In modern times the leaf is used, but traditionally the nut was also used. CHEMICAL COMPONENTS
Important constituents present in the leaves are the terpene trilactones (i.e. ginkgolides A, B, C and J and bilobalide), many flavonol glycosides, biflavones, proanthocyanidins, alkylphenols, simple phenolic acids, 6-hydroxykynurenic acid, 4-O-methylpyridoxine and polyprenols (van Beek2002).
There has been some interest in ginkgo alkylphenols (ginkgolic acids) because of their allergenic properties, so most manufacturers limit the concentration of alkylphenols to 5 ppm.
Clinical note — Ginkgo extract used in practice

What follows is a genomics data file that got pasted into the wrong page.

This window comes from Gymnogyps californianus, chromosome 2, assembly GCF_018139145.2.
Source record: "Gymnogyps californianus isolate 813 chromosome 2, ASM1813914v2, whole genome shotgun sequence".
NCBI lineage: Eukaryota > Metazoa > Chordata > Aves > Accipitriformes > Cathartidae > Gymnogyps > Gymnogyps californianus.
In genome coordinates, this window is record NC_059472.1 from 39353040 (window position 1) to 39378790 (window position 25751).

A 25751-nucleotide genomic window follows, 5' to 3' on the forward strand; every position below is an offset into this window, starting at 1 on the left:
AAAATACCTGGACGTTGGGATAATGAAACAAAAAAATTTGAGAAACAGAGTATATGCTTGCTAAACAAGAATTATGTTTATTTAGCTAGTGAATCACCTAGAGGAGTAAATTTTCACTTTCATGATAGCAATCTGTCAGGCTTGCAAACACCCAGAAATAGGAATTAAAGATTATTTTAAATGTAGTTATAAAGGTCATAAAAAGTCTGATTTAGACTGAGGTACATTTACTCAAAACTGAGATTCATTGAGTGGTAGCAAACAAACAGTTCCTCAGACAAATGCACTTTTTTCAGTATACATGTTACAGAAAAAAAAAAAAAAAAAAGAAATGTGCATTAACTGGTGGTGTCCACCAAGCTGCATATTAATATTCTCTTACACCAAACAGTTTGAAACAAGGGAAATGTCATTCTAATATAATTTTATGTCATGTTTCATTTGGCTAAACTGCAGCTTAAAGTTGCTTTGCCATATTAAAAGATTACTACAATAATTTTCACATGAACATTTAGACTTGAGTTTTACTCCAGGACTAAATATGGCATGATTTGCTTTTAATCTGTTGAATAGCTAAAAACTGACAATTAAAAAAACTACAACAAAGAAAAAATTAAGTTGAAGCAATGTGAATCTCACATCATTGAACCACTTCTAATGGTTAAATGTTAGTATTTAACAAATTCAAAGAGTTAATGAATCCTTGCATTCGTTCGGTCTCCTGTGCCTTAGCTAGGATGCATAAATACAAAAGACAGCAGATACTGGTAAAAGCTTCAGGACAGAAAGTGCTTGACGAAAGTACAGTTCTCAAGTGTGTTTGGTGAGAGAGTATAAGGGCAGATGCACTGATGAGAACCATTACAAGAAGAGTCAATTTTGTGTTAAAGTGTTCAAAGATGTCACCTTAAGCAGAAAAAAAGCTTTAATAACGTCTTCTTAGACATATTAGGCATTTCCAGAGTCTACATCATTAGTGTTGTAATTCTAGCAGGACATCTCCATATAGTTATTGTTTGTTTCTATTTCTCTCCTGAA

The standardised ginkgo extract is made from dried ginkgo leaves extracted in 60% acetone. Only a fraction of the leaf matter is extracted, 98% is not extracted. Of the 2% extracted the flavones account for 25%, the ginkgolides 3% and the bilobalide 3%. The remaining 69% is not specified (Keller 2001 ). The drug ratio may vary from 35:1 to 67:1 (average ratio 50:1). This means that, on average, it takes 50 kg dried leaf to produce 1 kg of extract. Standardised ginkgo extract (e.g. EGb 761) must be standardised to 22-27% flavone glycosides, 5-7% terpenes lactones (2.8-3.4% ginkgolides A, B and C, and 2.6-3.2% bilobalide). The content of ginkgolic acids must be less than 5 ppm (Blumenthal et al 2000). Although the standardisation is very specific, the compounds are considered to be marker compounds as the active constituents of Ginkgo biloba have not been fully identified (unpubl data: Keller K, Chair of the Herbal Medicinal Products Working Group, European Medicines Evaluation Agency. Quality Assurance of Herbal Medicines, March 2001, Australia Technology Park).
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